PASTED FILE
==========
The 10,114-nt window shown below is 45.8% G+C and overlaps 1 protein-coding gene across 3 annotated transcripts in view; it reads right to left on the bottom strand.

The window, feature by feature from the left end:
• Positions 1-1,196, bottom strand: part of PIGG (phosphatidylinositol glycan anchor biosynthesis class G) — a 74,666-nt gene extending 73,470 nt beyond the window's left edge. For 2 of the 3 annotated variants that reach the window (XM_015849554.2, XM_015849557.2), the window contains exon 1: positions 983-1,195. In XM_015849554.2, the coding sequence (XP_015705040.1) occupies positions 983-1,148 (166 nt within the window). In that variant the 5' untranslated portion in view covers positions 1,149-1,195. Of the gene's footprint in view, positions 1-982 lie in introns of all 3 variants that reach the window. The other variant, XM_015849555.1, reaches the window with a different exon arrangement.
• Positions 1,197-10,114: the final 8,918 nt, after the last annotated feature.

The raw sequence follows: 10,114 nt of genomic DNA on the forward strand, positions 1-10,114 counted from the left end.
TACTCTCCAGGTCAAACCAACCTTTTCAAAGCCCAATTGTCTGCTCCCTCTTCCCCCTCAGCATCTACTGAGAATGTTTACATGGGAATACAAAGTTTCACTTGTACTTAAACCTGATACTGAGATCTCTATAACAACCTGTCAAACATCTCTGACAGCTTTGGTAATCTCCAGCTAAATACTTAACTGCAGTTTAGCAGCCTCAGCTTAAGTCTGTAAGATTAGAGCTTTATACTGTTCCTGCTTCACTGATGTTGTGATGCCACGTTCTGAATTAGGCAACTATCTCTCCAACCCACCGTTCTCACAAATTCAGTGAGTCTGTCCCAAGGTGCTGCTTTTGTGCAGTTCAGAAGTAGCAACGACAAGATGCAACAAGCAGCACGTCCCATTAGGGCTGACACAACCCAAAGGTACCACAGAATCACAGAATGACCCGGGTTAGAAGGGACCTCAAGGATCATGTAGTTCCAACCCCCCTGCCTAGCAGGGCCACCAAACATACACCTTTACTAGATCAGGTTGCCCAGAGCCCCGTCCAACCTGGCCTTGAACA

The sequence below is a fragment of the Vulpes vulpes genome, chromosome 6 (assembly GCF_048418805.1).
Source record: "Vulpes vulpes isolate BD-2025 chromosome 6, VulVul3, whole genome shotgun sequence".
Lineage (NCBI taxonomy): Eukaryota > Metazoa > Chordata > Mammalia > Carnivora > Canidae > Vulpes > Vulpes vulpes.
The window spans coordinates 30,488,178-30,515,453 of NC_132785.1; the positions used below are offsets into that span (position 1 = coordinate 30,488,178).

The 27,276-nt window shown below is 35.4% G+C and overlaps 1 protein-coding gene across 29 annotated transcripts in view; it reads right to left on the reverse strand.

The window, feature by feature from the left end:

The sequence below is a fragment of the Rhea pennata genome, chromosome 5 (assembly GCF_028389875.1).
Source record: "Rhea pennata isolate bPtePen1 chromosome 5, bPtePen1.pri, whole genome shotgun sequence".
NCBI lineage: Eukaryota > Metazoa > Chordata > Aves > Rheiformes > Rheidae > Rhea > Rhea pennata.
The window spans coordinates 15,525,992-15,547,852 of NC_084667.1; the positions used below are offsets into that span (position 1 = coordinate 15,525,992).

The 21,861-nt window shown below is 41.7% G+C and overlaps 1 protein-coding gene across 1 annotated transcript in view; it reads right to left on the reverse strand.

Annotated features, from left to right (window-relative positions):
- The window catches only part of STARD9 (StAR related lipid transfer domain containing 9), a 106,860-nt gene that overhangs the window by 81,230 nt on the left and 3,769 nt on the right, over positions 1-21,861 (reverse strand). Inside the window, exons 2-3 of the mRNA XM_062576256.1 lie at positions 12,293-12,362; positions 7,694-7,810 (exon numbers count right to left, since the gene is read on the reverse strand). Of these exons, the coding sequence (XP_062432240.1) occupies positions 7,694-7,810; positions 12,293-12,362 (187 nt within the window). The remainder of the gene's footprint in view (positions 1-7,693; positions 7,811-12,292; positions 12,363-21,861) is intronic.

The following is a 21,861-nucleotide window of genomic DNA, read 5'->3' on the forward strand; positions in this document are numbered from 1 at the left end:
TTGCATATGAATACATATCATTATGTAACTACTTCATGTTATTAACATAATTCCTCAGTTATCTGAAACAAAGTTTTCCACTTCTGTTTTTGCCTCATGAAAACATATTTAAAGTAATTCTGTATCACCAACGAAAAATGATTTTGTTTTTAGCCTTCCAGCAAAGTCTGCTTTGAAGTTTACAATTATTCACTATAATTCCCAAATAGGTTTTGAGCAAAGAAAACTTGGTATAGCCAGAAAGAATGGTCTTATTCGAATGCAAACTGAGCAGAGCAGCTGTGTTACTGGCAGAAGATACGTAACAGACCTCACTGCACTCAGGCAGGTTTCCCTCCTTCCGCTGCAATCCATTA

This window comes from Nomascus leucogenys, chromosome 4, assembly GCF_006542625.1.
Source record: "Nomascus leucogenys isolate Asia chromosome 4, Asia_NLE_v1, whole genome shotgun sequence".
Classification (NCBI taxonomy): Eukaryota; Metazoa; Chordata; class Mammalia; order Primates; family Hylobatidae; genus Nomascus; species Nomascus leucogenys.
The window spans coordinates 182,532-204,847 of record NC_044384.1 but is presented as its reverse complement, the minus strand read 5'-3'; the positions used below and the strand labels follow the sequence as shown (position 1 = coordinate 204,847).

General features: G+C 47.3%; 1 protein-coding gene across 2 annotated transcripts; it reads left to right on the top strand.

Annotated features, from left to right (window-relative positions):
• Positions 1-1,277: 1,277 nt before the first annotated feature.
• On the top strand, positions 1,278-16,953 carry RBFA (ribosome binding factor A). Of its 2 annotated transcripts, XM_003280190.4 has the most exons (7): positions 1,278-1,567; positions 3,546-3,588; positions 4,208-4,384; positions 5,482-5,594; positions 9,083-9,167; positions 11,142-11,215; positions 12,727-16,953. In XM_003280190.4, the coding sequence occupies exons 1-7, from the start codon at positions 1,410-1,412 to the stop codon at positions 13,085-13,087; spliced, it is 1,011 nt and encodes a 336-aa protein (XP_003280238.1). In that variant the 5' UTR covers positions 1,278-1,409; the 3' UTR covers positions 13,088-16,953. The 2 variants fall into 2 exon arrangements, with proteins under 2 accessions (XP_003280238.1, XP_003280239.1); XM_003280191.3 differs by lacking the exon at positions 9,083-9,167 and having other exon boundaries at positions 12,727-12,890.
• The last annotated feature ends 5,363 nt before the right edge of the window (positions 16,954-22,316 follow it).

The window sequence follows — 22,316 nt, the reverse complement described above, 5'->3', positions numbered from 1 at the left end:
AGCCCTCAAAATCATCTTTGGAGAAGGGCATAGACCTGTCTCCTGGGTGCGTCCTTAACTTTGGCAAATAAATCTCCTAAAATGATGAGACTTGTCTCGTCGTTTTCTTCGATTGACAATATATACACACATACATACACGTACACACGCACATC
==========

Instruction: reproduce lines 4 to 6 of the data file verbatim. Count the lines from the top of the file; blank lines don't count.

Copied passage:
• Positions 1,197-10,114: the final 8,918 nt, after the last annotated feature.

The raw sequence follows: 10,114 nt of genomic DNA on the forward strand, positions 1-10,114 counted from the left end.
TACTCTCCAGGTCAAACCAACCTTTTCAAAGCCCAATTGTCTGCTCCCTCTTCCCCCTCAGCATCTACTGAGAATGTTTACATGGGAATACAAAGTTTCACTTGTACTTAAACCTGATACTGAGATCTCTATAACAACCTGTCAAACATCTCTGACAGCTTTGGTAATCTCCAGCTAAATACTTAACTGCAGTTTAGCAGCCTCAGCTTAAGTCTGTAAGATTAGAGCTTTATACTGTTCCTGCTTCACTGATGTTGTGATGCCACGTTCTGAATTAGGCAACTATCTCTCCAACCCACCGTTCTCACAAATTCAGTGAGTCTGTCCCAAGGTGCTGCTTTTGTGCAGTTCAGAAGTAGCAACGACAAGATGCAACAAGCAGCACGTCCCATTAGGGCTGACACAACCCAAAGGTACCACAGAATCACAGAATGACCCGGGTTAGAAGGGACCTCAAGGATCATGTAGTTCCAACCCCCCTGCCTAGCAGGGCCACCAAACATACACCTTTACTAGATCAGGTTGCCCAGAGCCCCGTCCAACCTGGCCTTGAACA